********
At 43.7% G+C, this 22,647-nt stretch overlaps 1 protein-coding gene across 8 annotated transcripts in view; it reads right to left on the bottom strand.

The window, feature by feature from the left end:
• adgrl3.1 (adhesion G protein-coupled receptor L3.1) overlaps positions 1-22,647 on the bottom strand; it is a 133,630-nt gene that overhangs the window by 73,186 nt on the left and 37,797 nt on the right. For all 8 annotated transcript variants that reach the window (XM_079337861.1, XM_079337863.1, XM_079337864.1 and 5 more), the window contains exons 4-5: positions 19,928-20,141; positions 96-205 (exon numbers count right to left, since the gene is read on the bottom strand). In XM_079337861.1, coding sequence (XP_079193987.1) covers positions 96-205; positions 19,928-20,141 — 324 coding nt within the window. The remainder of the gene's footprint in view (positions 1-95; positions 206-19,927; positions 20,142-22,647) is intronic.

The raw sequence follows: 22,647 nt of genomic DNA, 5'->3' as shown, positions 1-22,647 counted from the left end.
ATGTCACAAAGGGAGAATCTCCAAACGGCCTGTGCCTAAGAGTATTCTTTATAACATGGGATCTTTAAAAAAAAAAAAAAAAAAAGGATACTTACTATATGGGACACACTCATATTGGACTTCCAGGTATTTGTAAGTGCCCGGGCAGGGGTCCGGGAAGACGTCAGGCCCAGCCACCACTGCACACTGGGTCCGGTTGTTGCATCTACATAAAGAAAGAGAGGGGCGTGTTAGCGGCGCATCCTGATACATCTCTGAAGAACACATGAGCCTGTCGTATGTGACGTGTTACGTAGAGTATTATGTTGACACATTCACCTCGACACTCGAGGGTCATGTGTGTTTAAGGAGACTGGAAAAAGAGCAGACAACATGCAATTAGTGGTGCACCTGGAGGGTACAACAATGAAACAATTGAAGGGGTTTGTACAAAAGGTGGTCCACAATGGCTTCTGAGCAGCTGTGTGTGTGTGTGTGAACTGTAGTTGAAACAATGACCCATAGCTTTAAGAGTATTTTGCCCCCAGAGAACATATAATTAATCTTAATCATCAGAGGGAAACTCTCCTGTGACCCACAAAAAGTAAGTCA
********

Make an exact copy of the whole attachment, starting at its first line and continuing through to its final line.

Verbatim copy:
At 43.7% G+C, this 22,647-nt stretch overlaps 1 protein-coding gene across 8 annotated transcripts in view; it reads right to left on the bottom strand.

The window, feature by feature from the left end:
• adgrl3.1 (adhesion G protein-coupled receptor L3.1) overlaps positions 1-22,647 on the bottom strand; it is a 133,630-nt gene that overhangs the window by 73,186 nt on the left and 37,797 nt on the right. For all 8 annotated transcript variants that reach the window (XM_079337861.1, XM_079337863.1, XM_079337864.1 and 5 more), the window contains exons 4-5: positions 19,928-20,141; positions 96-205 (exon numbers count right to left, since the gene is read on the bottom strand). In XM_079337861.1, coding sequence (XP_079193987.1) covers positions 96-205; positions 19,928-20,141 — 324 coding nt within the window. The remainder of the gene's footprint in view (positions 1-95; positions 206-19,927; positions 20,142-22,647) is intronic.

The raw sequence follows: 22,647 nt of genomic DNA, 5'->3' as shown, positions 1-22,647 counted from the left end.
ATGTCACAAAGGGAGAATCTCCAAACGGCCTGTGCCTAAGAGTATTCTTTATAACATGGGATCTTTAAAAAAAAAAAAAAAAAAAGGATACTTACTATATGGGACACACTCATATTGGACTTCCAGGTATTTGTAAGTGCCCGGGCAGGGGTCCGGGAAGACGTCAGGCCCAGCCACCACTGCACACTGGGTCCGGTTGTTGCATCTACATAAAGAAAGAGAGGGGCGTGTTAGCGGCGCATCCTGATACATCTCTGAAGAACACATGAGCCTGTCGTATGTGACGTGTTACGTAGAGTATTATGTTGACACATTCACCTCGACACTCGAGGGTCATGTGTGTTTAAGGAGACTGGAAAAAGAGCAGACAACATGCAATTAGTGGTGCACCTGGAGGGTACAACAATGAAACAATTGAAGGGGTTTGTACAAAAGGTGGTCCACAATGGCTTCTGAGCAGCTGTGTGTGTGTGTGTGAACTGTAGTTGAAACAATGACCCATAGCTTTAAGAGTATTTTGCCCCCAGAGAACATATAATTAATCTTAATCATCAGAGGGAAACTCTCCTGTGACCCACAAAAAGTAAGTCA